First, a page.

Gibraltar dodges Brexit chaos in 11th-hour deal with Spain and Britain, joins Schengen zone

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Gibraltar will become part of the Schengen zone to ensure fluidity on its border with Spain in a landmark deal inked just hours before the Brexit deadline, Spain's top diplomat said Thursday.

"We have reached an initial agreement with the United Kingdom which will serve as the foundation for a future treaty between the European Union and the United Kingdom concerning Gibraltar," Foreign Minister Arancha Gonzalez Laya told reporters in Madrid.

"With this (agreement), the fence is removed, Schengen is applied to Gibraltar... it allows for the lifting of controls between Gibraltar and Spain," she said in an announcement just hours before the Brexit transition period ends at 2300 GMT.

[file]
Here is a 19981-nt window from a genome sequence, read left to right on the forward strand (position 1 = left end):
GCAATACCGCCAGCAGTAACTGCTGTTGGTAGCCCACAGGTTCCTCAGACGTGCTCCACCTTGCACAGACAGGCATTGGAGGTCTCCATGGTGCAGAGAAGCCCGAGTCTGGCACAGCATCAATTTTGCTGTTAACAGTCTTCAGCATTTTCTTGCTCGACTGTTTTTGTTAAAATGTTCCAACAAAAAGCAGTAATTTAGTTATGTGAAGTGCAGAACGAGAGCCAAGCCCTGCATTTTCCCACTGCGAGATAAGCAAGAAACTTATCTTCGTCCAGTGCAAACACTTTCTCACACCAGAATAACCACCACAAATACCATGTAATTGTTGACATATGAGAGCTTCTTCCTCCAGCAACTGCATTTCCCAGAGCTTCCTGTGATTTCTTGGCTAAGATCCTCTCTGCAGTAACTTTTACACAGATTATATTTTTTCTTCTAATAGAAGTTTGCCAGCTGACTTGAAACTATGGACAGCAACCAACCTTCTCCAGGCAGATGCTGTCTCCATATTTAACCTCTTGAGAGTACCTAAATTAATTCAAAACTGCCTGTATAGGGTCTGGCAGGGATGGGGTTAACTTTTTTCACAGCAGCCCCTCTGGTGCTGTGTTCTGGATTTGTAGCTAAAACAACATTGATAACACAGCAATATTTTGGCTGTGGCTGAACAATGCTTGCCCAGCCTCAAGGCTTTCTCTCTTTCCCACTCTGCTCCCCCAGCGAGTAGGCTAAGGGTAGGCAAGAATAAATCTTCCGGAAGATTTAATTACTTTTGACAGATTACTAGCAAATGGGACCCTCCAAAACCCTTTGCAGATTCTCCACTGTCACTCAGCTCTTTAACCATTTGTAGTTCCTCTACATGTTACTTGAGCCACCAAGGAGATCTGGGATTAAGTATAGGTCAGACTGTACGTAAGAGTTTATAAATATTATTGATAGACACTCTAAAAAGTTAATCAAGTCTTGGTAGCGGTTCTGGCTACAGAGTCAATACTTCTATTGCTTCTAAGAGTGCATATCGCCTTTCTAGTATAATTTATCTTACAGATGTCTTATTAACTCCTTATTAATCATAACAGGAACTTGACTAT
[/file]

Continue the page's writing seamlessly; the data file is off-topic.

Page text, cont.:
Although Britain reached a last-minute exit deal with the European Union on Christmas Eve, it does not cover Gibraltar, a tiny British territory on Spain's southern tip which is historically claimed by Madrid.

Negotiators representing the governments in Madrid, London and Gibraltar have been working around the clock to ink a deal to avoid the creation of a new "hard border" between Britain and the EU that would cause huge disruption for travellers and businesses on both sides of the line.

With a land area of just 6.8-square kilometres (2.6-square miles), Gibraltar is entirely dependent on imports to supply its 34,000 residents, and without an accord, the movement of goods across the border from Spain would have been slowed by new customs procedures.

A desire to keep things flowing smoothly at the border explains why in 2016 nearly 96 percent of voters in Gibraltar backed staying in the EU, while in Britain proper the referendum vote was 52-48 percent in favour of leaving the bloc.